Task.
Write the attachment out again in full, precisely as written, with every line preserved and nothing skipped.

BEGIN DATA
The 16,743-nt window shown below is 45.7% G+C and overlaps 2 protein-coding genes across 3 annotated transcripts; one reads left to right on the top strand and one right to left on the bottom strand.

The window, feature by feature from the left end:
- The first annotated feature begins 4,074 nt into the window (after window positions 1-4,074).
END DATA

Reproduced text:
The 16,743-nt window shown below is 45.7% G+C and overlaps 2 protein-coding genes across 3 annotated transcripts; one reads left to right on the top strand and one right to left on the bottom strand.

The window, feature by feature from the left end:
- The first annotated feature begins 4,074 nt into the window (after window positions 1-4,074).